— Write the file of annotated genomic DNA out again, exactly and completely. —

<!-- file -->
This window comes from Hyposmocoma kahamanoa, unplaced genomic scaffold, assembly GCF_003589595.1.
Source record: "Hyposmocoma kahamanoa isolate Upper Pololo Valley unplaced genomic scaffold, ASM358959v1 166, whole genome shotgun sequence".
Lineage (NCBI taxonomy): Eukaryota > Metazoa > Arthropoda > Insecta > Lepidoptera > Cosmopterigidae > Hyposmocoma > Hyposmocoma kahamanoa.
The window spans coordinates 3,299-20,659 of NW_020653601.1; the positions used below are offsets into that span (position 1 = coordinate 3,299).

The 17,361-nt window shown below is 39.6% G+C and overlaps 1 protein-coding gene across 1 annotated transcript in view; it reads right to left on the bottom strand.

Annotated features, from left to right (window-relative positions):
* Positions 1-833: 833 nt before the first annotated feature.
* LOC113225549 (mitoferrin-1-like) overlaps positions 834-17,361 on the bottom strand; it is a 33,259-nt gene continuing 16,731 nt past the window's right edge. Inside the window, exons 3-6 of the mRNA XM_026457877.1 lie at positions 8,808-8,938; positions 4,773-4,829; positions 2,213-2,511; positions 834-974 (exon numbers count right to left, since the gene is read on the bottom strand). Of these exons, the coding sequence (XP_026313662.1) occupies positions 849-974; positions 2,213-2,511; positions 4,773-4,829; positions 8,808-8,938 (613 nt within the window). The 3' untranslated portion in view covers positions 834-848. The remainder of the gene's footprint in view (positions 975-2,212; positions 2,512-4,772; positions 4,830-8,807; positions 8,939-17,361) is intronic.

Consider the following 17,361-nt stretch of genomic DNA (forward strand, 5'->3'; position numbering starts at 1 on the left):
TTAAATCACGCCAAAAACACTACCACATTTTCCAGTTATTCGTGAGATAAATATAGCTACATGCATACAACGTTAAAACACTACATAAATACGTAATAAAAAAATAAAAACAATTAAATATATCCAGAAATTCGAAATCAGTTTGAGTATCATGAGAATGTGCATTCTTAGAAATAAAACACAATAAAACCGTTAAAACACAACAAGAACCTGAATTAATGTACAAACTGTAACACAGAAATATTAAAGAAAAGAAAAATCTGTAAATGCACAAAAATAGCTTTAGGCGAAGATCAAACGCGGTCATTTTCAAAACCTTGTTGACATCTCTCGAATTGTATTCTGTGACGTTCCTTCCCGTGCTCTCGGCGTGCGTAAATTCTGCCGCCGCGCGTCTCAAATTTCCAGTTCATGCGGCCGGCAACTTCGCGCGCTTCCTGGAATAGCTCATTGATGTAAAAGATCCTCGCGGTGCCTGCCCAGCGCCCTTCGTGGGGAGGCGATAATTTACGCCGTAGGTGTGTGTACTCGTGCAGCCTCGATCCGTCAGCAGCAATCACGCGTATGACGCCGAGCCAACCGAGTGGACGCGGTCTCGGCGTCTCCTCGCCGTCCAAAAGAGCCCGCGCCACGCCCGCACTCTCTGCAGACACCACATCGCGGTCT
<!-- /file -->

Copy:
This window comes from Hyposmocoma kahamanoa, unplaced genomic scaffold, assembly GCF_003589595.1.
Source record: "Hyposmocoma kahamanoa isolate Upper Pololo Valley unplaced genomic scaffold, ASM358959v1 166, whole genome shotgun sequence".
Lineage (NCBI taxonomy): Eukaryota > Metazoa > Arthropoda > Insecta > Lepidoptera > Cosmopterigidae > Hyposmocoma > Hyposmocoma kahamanoa.
The window spans coordinates 3,299-20,659 of NW_020653601.1; the positions used below are offsets into that span (position 1 = coordinate 3,299).

The 17,361-nt window shown below is 39.6% G+C and overlaps 1 protein-coding gene across 1 annotated transcript in view; it reads right to left on the bottom strand.

Annotated features, from left to right (window-relative positions):
* Positions 1-833: 833 nt before the first annotated feature.
* LOC113225549 (mitoferrin-1-like) overlaps positions 834-17,361 on the bottom strand; it is a 33,259-nt gene continuing 16,731 nt past the window's right edge. Inside the window, exons 3-6 of the mRNA XM_026457877.1 lie at positions 8,808-8,938; positions 4,773-4,829; positions 2,213-2,511; positions 834-974 (exon numbers count right to left, since the gene is read on the bottom strand). Of these exons, the coding sequence (XP_026313662.1) occupies positions 849-974; positions 2,213-2,511; positions 4,773-4,829; positions 8,808-8,938 (613 nt within the window). The 3' untranslated portion in view covers positions 834-848. The remainder of the gene's footprint in view (positions 975-2,212; positions 2,512-4,772; positions 4,830-8,807; positions 8,939-17,361) is intronic.

Consider the following 17,361-nt stretch of genomic DNA (forward strand, 5'->3'; position numbering starts at 1 on the left):
TTAAATCACGCCAAAAACACTACCACATTTTCCAGTTATTCGTGAGATAAATATAGCTACATGCATACAACGTTAAAACACTACATAAATACGTAATAAAAAAATAAAAACAATTAAATATATCCAGAAATTCGAAATCAGTTTGAGTATCATGAGAATGTGCATTCTTAGAAATAAAACACAATAAAACCGTTAAAACACAACAAGAACCTGAATTAATGTACAAACTGTAACACAGAAATATTAAAGAAAAGAAAAATCTGTAAATGCACAAAAATAGCTTTAGGCGAAGATCAAACGCGGTCATTTTCAAAACCTTGTTGACATCTCTCGAATTGTATTCTGTGACGTTCCTTCCCGTGCTCTCGGCGTGCGTAAATTCTGCCGCCGCGCGTCTCAAATTTCCAGTTCATGCGGCCGGCAACTTCGCGCGCTTCCTGGAATAGCTCATTGATGTAAAAGATCCTCGCGGTGCCTGCCCAGCGCCCTTCGTGGGGAGGCGATAATTTACGCCGTAGGTGTGTGTACTCGTGCAGCCTCGATCCGTCAGCAGCAATCACGCGTATGACGCCGAGCCAACCGAGTGGACGCGGTCTCGGCGTCTCCTCGCCGTCCAAAAGAGCCCGCGCCACGCCCGCACTCTCTGCAGACACCACATCGCGGTCT